The efficacy and safety of tissue adhesives needs to be clearly defined. A thrombin-based preparation of fibrin sealant has recently been shown to have deleterious effects on microvascular anastomoses in an animal model. The authors found that fibrin sealant constructed with a high concentration of bovine thrombin (1,000 IU per milliliter) was detrimental to microvascular patency when applied to the anastomosis in a rat free flap model. The microvenous anastomosis had the highest rate of thrombosis and failure in this model. A nonthrombin-based fibrin sealant has recently become available for experimental investigation. This study examined the thrombogenic effect of this nonthrombin-based fibrin sealant on microvenous anastomoses in a rat free flap model compared with the effect of traditionally prepared fibrin sealant with varying concentrations of thrombin. The conclusions reveal that flap survival with application of the nonthrombin-based fibrin sealant to the anastomosis was comparable with flap survival of the control animals. Flap survival with application of the traditionally prepared thrombin-based fibrin sealant was also comparable with flap survival of the control animals when a concentration of 500 IU per milliliter of thrombin was used. However, flap survival decreased significantly (p <0.005) when a concentration of 1,000 IU per milliliter of thrombin was used in the construct of the fibrin adhesive. These results support the previous findings of the harmful effects of thrombin when used in high concentrations and applied to the microvenous anastomosis of this free flap model. Moreover, this initial investigation with a nonthrombin-based fibrin sealant did not show any deleterious effects on the microvenous anastomosis compared with control animals.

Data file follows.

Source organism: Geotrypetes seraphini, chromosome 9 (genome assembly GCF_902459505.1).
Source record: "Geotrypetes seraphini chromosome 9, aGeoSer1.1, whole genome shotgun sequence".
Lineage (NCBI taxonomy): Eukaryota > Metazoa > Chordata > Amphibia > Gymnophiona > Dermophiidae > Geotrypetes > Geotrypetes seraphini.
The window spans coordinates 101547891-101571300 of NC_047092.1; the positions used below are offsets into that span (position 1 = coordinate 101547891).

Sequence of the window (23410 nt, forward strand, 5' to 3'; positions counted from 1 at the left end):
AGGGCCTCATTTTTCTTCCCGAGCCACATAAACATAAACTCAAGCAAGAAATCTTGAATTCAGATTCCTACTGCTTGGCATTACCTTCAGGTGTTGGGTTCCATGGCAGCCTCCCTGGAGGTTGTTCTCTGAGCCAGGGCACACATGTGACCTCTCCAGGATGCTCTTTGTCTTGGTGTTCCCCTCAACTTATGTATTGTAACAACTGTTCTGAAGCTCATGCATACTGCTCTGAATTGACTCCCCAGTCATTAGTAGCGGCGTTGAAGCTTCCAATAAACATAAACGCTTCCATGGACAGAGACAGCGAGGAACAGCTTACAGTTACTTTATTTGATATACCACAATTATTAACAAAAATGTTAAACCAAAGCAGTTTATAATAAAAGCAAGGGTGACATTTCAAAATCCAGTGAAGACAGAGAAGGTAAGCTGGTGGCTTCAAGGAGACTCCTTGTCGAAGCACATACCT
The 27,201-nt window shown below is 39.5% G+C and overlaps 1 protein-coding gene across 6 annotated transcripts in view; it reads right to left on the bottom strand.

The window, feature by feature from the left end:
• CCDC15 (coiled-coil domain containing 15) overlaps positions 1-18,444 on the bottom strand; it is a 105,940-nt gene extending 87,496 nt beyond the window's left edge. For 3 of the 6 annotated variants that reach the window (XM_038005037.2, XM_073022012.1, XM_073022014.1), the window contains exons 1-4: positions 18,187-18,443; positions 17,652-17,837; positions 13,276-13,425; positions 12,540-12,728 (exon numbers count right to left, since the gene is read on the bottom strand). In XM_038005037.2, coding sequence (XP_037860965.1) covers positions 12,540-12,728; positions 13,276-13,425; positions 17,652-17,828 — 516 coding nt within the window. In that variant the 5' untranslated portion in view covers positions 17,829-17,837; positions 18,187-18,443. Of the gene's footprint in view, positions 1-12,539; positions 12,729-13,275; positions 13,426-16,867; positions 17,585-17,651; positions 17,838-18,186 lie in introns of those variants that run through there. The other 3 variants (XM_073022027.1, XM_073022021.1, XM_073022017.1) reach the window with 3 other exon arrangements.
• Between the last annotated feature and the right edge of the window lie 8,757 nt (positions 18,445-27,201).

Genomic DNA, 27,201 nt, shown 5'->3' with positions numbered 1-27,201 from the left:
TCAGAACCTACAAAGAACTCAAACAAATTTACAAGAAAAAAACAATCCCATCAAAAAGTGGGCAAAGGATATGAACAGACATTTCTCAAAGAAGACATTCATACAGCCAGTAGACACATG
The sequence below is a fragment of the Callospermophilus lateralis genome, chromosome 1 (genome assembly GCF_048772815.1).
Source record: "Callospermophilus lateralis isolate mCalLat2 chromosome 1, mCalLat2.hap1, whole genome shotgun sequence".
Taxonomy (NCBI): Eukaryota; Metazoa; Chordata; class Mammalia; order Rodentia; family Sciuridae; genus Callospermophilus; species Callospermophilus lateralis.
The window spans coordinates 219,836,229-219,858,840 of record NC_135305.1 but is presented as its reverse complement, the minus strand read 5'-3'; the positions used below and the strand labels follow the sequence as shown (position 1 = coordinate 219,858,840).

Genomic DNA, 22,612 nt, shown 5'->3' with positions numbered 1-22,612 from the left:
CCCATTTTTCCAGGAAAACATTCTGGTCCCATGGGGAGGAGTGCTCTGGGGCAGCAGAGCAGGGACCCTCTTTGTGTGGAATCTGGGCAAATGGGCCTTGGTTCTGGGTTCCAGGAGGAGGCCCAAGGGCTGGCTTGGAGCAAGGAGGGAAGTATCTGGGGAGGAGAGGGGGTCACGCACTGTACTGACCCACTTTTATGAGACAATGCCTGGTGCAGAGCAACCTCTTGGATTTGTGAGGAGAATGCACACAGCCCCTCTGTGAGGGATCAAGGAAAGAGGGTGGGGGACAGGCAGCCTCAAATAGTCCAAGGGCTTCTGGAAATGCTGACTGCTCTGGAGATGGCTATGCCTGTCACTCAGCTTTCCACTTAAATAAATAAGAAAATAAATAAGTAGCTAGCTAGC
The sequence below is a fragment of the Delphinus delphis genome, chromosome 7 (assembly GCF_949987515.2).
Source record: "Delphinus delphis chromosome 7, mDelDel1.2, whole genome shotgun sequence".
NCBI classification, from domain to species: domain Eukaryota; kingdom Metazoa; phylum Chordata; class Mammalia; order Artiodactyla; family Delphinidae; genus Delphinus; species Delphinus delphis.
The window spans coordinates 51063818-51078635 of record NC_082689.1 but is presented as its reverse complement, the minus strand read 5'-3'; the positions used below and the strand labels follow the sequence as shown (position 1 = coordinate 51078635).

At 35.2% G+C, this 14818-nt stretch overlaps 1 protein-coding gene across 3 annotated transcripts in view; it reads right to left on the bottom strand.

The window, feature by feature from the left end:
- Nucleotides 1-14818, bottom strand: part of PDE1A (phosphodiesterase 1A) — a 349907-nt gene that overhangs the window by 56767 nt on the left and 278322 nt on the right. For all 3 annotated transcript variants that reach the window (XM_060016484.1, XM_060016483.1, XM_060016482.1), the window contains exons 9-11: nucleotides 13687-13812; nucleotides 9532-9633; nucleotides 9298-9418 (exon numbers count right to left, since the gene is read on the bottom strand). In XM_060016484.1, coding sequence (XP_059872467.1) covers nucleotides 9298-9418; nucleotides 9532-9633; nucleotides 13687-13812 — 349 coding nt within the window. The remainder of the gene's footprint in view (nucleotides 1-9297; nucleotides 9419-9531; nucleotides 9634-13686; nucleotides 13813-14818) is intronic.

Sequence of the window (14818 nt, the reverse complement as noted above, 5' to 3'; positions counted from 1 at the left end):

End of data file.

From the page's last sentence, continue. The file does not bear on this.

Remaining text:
|Number of pages||5|
|Journal||Annals of Plastic Surgery|
|State||Published - 2000|
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